Covid-19 resurgence in Europe worries horticulture traders


Workers pack baby flowers for export market. FILE PHOTO | NMG

Kenyan fresh produce exporters are concerned about the possibility of a second Covid-19 lockdown in Europe, which would hurt their sales ahead of the peak season.

The head of the Horticulture Directorate Benjamin Tito said that should the UK and other European countries—which are major markets for fresh produce—go into new lockdowns due to rising Covid-19 cases , local producers will face devastating consequences, especially if this entails closure of the European airspace.

Th British Cabinet has been holding emergency meetings following a spike in cases that are projected to hit 50,000 daily, with the government advising its citizens to work from home.

“We are keenly monitoring the development in the UK, if it will involve the cancellation of flights, then it might have a huge impact on our horticulture sector,” said Mr Tito.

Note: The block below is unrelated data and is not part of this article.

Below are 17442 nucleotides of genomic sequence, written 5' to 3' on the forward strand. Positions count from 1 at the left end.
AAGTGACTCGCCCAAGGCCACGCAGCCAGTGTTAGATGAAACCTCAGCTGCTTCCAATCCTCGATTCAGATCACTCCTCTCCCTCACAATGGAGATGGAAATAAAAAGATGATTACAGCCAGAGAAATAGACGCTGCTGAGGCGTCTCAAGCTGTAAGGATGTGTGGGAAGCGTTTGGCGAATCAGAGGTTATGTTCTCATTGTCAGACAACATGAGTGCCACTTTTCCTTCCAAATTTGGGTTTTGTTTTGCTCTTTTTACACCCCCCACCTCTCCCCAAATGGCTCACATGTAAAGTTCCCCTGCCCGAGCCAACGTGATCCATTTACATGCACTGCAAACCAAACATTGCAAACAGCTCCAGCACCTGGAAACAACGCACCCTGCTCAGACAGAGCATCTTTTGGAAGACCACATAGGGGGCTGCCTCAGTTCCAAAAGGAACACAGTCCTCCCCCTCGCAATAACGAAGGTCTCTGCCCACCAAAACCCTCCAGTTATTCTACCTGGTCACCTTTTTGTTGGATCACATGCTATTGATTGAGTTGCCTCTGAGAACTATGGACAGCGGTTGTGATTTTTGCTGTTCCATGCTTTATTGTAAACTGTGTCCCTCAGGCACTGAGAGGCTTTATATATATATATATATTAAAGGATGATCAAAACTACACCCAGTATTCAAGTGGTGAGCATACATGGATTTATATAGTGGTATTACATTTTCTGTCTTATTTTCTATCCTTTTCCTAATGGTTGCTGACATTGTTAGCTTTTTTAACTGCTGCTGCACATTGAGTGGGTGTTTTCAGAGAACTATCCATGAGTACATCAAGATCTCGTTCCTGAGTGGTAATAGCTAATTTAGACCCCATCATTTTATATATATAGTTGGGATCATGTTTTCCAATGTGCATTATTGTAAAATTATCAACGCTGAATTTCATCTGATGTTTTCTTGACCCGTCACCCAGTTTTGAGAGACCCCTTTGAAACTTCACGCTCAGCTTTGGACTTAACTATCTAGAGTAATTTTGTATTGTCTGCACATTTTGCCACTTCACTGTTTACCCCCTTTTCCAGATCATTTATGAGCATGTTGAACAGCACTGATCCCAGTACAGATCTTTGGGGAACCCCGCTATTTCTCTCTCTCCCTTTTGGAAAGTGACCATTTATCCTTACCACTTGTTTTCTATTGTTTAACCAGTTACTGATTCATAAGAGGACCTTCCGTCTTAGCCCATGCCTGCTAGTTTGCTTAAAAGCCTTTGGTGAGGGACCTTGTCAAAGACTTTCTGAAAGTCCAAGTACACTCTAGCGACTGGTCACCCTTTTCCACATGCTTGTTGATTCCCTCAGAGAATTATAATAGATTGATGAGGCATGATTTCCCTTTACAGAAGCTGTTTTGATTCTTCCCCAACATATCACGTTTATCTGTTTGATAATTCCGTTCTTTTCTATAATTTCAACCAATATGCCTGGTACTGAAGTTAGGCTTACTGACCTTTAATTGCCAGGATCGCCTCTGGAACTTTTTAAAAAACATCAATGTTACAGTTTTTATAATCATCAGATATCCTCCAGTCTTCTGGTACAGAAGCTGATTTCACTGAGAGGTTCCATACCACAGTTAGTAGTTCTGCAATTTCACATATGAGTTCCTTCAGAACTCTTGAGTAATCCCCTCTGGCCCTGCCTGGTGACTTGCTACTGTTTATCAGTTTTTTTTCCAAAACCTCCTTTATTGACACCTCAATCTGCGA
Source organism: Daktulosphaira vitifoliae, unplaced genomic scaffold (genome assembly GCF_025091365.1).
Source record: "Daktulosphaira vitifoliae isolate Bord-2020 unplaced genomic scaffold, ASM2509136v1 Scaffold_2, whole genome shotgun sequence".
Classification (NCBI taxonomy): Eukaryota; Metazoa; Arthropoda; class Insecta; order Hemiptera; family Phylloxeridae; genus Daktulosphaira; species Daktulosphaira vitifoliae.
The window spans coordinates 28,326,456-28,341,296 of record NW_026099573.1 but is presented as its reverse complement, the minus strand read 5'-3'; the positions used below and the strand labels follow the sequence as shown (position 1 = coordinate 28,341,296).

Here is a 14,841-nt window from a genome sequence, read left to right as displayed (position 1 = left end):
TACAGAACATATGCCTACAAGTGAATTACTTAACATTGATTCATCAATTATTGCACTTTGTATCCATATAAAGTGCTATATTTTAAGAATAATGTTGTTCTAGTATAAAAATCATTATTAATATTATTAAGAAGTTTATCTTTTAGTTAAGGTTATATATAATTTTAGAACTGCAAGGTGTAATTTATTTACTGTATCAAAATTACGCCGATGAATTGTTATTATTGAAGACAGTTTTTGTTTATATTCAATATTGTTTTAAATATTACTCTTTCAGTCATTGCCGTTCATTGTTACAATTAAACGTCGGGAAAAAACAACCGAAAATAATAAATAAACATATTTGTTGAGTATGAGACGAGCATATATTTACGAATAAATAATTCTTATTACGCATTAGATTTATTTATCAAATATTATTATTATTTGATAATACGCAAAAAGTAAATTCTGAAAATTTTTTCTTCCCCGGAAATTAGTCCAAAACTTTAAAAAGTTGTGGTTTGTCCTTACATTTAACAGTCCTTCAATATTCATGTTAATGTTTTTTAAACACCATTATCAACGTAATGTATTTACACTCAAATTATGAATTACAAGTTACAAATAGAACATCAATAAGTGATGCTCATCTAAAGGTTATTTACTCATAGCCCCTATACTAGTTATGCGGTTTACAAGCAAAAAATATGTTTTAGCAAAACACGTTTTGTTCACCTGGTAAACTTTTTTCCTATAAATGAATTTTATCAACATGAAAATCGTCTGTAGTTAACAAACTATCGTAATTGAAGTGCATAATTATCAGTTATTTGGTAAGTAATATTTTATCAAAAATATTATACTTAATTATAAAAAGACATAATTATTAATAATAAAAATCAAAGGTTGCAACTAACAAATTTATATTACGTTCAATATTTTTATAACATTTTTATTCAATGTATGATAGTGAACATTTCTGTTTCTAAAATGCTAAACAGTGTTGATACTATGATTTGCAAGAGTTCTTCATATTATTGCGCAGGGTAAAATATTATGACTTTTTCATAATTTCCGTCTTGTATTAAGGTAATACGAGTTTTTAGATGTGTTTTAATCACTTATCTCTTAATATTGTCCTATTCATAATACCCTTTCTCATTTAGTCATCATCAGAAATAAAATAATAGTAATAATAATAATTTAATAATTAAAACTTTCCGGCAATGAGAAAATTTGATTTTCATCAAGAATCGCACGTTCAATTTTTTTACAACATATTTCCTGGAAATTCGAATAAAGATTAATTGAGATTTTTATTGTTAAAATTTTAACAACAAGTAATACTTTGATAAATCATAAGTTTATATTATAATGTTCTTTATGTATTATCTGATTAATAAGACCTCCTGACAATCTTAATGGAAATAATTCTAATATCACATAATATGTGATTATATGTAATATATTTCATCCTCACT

He noted that if the airspace will remain open for flights, then impact on Kenya will not be as bad as feared.

New cases of coronavirus have started surging in Europe in a number of countries including France, Portugal and Spain, where tighter measures are now being imposed to curb the spread.

Spain has already imposed a partial lockdown at its capital Madrid, affecting over a million residents of the metropolis.

The first round of lockdowns in Europe saw the fresh produce sector in Kenya hit hard by cancellation of orders, costing the economy billions of shillings.

The flower sector was the hardest hit as the world’s largest auction in Amsterdam was shut during the pandemic. Kenya sells nearly all of its flowers through this market.

The auction has, however, been fully opened following the easing of the Covid-19 containment measures that had been put in place earlier.

September marks the beginning of high season for the country’s horticulture produce to European market, which accounts for over 60 percent of the total exports.

Earnings from horticulture in the first eight months of the year rose to Sh101 billion from Sh97 billion in the same period in 2019.